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Life is simple. To run fast, you need to run fast. If your goal is to run a top end speed of 12 m/s, you won’t get it training at 10 m/s.
So why are there devices that appear to make you run faster? I am referring to overspeed training devices for “towing”, namely pulleys and rubber bands.
Why is this bad? It’s like adding an gymnastic board to reach unattainable heights to dunk a basketball or long jump 30 feet.
These devices should NOT make you run faster, rather they should help you run and reach your top end speed more efficiently. You should NEVER run a speed you haven’t attained naturally.
I’ve heard arguments that overspeed training or the term “towing” is bad because you are doing a movement that is not natural to you. You end up over extending the range of motion, which will cause injuries. As well, you are fighting to control the balance in your body and your running mechanics may degrade, such as over striding.
Another drawback to overspeed training is it increases ground contact time due to your foot strike to the ground occurring further in front of your center of mass. We’ve already discussed ground contact time at nausea from the USATF NPEP.
In my early days of training as an athlete, the most we ever did was use a strong tail wind to assist in overspeed training.
My coach at McGill, Dennis Barrett, was also a 400-800 meter athlete and represented Canada’s national Bobsled team in 1985-86. Hence we also had Bobsledders in our training group.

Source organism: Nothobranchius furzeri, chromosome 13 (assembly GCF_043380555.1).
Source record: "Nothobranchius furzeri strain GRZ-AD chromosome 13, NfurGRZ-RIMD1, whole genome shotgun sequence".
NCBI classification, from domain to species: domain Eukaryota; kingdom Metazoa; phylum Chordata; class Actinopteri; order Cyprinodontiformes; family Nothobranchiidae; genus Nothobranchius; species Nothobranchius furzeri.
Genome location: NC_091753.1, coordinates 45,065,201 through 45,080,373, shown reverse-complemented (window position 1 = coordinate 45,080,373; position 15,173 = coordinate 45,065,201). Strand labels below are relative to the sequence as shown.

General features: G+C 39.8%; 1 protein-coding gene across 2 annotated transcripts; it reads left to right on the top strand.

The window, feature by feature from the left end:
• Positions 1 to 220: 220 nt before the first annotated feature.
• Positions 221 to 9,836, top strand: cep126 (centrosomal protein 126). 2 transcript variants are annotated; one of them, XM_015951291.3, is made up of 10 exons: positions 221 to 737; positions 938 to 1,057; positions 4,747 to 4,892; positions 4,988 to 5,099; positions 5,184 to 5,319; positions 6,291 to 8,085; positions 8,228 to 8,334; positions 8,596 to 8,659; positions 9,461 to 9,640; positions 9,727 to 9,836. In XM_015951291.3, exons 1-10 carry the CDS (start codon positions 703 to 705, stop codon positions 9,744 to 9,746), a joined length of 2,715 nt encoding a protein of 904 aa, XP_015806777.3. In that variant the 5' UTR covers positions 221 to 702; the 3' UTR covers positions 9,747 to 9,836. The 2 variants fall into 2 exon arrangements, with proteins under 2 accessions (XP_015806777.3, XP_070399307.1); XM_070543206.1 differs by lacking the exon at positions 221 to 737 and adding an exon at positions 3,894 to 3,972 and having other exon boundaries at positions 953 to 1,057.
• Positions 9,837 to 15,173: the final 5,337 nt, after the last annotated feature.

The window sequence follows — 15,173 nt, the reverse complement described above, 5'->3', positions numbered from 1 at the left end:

Shortly after his return from Europe, we did some slight (i.e. 2% grade) downhill sprinting. Of course, it was winter and we did downhill sprints on salted asphalt pavements. In the spring, we would use an old pair of spikes, add some 9mm javelin needles, and do downhill repeats on the grass surface. But never more than a 2% grade.
Today, we see devices that resembles a slingshot with a harness, ropes, and bungee cords.
Overspeed Training recommendations
If you are going to use an overspeed training device, my recommendations are:
1) What is the sole purpose of the workout? Each workout should have a specific goal.
My philosophy is it is okay to use a swiss ball, and it’s fine to do bench press, but please DON’T try to do two things at once. (Sorry, Mr. Chek)
2) Never do anything at the expense of losing technique. Bad form in training translates to bad form in competition.
3) Don’t do anything your body was not meant to do. And that includes being pulled at 12 m/s when you are a 11.0 100 meter freshman.
4) Do it with the purpose of improving your acceleration efficiency to reach your top end speed.
This brings me back 20 years when we used the tail wind in training. (NOTE: training into the headwind also has it’s advantages). Don’t try to reach a speed you haven’t attained.
>> Click Here for more information on the Single Man Overspeed Trainer